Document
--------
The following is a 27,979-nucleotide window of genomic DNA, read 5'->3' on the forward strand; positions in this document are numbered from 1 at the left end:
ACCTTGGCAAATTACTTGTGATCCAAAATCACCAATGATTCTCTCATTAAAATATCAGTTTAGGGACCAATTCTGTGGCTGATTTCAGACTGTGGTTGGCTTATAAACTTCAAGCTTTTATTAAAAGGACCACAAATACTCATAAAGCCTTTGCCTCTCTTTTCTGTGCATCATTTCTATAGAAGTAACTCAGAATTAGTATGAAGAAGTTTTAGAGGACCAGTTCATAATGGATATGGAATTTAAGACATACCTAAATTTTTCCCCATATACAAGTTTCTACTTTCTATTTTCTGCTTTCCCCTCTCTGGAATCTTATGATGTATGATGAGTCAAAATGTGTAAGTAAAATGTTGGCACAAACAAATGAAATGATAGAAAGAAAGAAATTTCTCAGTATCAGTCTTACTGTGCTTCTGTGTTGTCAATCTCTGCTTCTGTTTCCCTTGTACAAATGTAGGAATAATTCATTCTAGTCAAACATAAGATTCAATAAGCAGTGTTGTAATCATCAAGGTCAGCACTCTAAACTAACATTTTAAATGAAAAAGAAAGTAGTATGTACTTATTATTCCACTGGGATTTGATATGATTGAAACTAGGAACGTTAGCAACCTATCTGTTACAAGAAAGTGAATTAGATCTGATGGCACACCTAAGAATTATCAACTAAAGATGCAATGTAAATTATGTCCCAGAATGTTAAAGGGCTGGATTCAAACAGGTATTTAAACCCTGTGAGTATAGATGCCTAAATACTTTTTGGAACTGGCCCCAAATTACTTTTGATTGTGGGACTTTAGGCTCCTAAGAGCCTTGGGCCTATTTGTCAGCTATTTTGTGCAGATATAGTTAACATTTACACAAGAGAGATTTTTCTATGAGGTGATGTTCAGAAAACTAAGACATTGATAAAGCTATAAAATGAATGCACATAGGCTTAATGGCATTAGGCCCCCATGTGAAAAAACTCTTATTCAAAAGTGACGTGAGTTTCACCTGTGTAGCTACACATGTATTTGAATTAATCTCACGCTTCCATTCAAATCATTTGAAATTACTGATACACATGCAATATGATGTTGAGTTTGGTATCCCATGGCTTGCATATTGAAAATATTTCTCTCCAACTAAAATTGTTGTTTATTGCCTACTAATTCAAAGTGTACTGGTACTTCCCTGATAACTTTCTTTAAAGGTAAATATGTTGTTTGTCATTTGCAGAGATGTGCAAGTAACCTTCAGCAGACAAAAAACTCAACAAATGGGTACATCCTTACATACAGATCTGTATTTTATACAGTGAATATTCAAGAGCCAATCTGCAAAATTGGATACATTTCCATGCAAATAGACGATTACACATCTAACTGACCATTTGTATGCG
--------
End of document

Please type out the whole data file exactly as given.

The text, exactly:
The following is a 27,979-nucleotide window of genomic DNA, read 5'->3' on the forward strand; positions in this document are numbered from 1 at the left end:
ACCTTGGCAAATTACTTGTGATCCAAAATCACCAATGATTCTCTCATTAAAATATCAGTTTAGGGACCAATTCTGTGGCTGATTTCAGACTGTGGTTGGCTTATAAACTTCAAGCTTTTATTAAAAGGACCACAAATACTCATAAAGCCTTTGCCTCTCTTTTCTGTGCATCATTTCTATAGAAGTAACTCAGAATTAGTATGAAGAAGTTTTAGAGGACCAGTTCATAATGGATATGGAATTTAAGACATACCTAAATTTTTCCCCATATACAAGTTTCTACTTTCTATTTTCTGCTTTCCCCTCTCTGGAATCTTATGATGTATGATGAGTCAAAATGTGTAAGTAAAATGTTGGCACAAACAAATGAAATGATAGAAAGAAAGAAATTTCTCAGTATCAGTCTTACTGTGCTTCTGTGTTGTCAATCTCTGCTTCTGTTTCCCTTGTACAAATGTAGGAATAATTCATTCTAGTCAAACATAAGATTCAATAAGCAGTGTTGTAATCATCAAGGTCAGCACTCTAAACTAACATTTTAAATGAAAAAGAAAGTAGTATGTACTTATTATTCCACTGGGATTTGATATGATTGAAACTAGGAACGTTAGCAACCTATCTGTTACAAGAAAGTGAATTAGATCTGATGGCACACCTAAGAATTATCAACTAAAGATGCAATGTAAATTATGTCCCAGAATGTTAAAGGGCTGGATTCAAACAGGTATTTAAACCCTGTGAGTATAGATGCCTAAATACTTTTTGGAACTGGCCCCAAATTACTTTTGATTGTGGGACTTTAGGCTCCTAAGAGCCTTGGGCCTATTTGTCAGCTATTTTGTGCAGATATAGTTAACATTTACACAAGAGAGATTTTTCTATGAGGTGATGTTCAGAAAACTAAGACATTGATAAAGCTATAAAATGAATGCACATAGGCTTAATGGCATTAGGCCCCCATGTGAAAAAACTCTTATTCAAAAGTGACGTGAGTTTCACCTGTGTAGCTACACATGTATTTGAATTAATCTCACGCTTCCATTCAAATCATTTGAAATTACTGATACACATGCAATATGATGTTGAGTTTGGTATCCCATGGCTTGCATATTGAAAATATTTCTCTCCAACTAAAATTGTTGTTTATTGCCTACTAATTCAAAGTGTACTGGTACTTCCCTGATAACTTTCTTTAAAGGTAAATATGTTGTTTGTCATTTGCAGAGATGTGCAAGTAACCTTCAGCAGACAAAAAACTCAACAAATGGGTACATCCTTACATACAGATCTGTATTTTATACAGTGAATATTCAAGAGCCAATCTGCAAAATTGGATACATTTCCATGCAAATAGACGATTACACATCTAACTGACCATTTGTATGCG